Ulcerative Colitis, a type of inflammatory bowel disease, affects some 750,000 people in North America. In a paper published in Cell Host & Microbe (April 2020), Dr. Iliyan D. Iliev, Assistant Professor of Immunology in Medicine, Division of Gastroenterology and Hepatology, and Dr. Irina Leonardi, Postdoctoral Associate in Medicine, have revealed findings that show higher levels of a particular type of fungus in the gut are associated with better outcomes in patients with ulcerative colitis who have received FMT.
FMT, a procedure in which stool (containing healthy bacteria, fungi and other microbes) is transferred from a donor to the patient, has been shown in some studies to promote healing in the mucosal lining of the lower digestive tract, thus relieving ulcerative colitis symptoms in some people. Drs. Iliev and Leonardi analyzed patient stool samples in a large multicenter study and found that patients who benefitted from receiving FMT had higher levels of the fungus Candida in their gut prior to the procedure. In those patients who benefitted from FMT, fungus levels had been lowered.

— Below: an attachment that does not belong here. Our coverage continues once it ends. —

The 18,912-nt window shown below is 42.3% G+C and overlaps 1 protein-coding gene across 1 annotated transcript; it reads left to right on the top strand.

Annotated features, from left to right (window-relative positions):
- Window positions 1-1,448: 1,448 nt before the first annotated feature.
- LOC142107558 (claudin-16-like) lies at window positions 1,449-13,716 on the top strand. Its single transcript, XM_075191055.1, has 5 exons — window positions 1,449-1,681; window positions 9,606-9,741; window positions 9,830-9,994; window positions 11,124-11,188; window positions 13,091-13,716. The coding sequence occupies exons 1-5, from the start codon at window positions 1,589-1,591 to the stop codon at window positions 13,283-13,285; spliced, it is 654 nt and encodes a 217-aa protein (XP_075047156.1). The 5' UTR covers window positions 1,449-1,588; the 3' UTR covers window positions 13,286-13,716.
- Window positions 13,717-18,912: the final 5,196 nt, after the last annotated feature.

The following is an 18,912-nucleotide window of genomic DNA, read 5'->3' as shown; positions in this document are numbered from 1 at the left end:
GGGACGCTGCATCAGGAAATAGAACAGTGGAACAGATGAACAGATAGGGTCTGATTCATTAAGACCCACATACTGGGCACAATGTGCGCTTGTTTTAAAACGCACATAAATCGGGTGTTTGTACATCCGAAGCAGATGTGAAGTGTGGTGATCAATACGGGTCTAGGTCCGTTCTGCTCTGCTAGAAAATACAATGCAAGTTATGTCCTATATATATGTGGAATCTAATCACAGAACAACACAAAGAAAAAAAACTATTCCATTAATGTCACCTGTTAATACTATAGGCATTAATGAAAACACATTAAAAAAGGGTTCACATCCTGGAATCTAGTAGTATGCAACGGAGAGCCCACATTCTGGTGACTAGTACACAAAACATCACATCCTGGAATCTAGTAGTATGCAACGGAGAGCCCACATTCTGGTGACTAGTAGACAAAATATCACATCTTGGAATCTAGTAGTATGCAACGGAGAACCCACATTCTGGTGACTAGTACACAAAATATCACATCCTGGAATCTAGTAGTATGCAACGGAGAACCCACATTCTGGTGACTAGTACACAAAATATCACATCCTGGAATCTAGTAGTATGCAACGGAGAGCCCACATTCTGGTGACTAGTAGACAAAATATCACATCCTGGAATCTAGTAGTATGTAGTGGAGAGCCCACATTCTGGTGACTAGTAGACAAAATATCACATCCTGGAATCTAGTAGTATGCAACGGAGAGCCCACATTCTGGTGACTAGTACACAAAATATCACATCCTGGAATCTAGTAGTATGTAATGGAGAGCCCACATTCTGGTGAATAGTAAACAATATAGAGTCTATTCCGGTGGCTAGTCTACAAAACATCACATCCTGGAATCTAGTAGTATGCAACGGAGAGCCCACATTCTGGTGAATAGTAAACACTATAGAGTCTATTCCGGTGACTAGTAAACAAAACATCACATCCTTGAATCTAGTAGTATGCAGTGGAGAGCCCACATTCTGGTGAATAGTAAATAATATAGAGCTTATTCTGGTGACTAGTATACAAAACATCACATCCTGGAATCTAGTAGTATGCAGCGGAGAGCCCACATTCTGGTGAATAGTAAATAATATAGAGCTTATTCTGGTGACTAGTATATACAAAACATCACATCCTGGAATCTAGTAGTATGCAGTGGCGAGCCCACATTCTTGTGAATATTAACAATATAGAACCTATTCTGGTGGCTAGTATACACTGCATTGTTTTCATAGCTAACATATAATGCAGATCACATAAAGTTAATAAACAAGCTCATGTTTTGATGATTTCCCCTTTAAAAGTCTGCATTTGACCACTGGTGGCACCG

On the heels of this breakthrough finding, Dr. Iliev and Dr. Leonardi look forward to further laboratory studies to illuminate the biological process behind their findings. They also hope to better understand the genetic and immune makeup of ulcerative colitis patients who might respond to fecal transplant. Ultimately, their advances will enable physicians to better target the patients who could benefit from FMT.
Dr. Iliev, who serves as the co-Director of the Microbiome Core Lab at the Jill Roberts Institute for Research in Inflammatory Bowel Disease, was senior study author on the paper, and Dr. Leonardi was first author.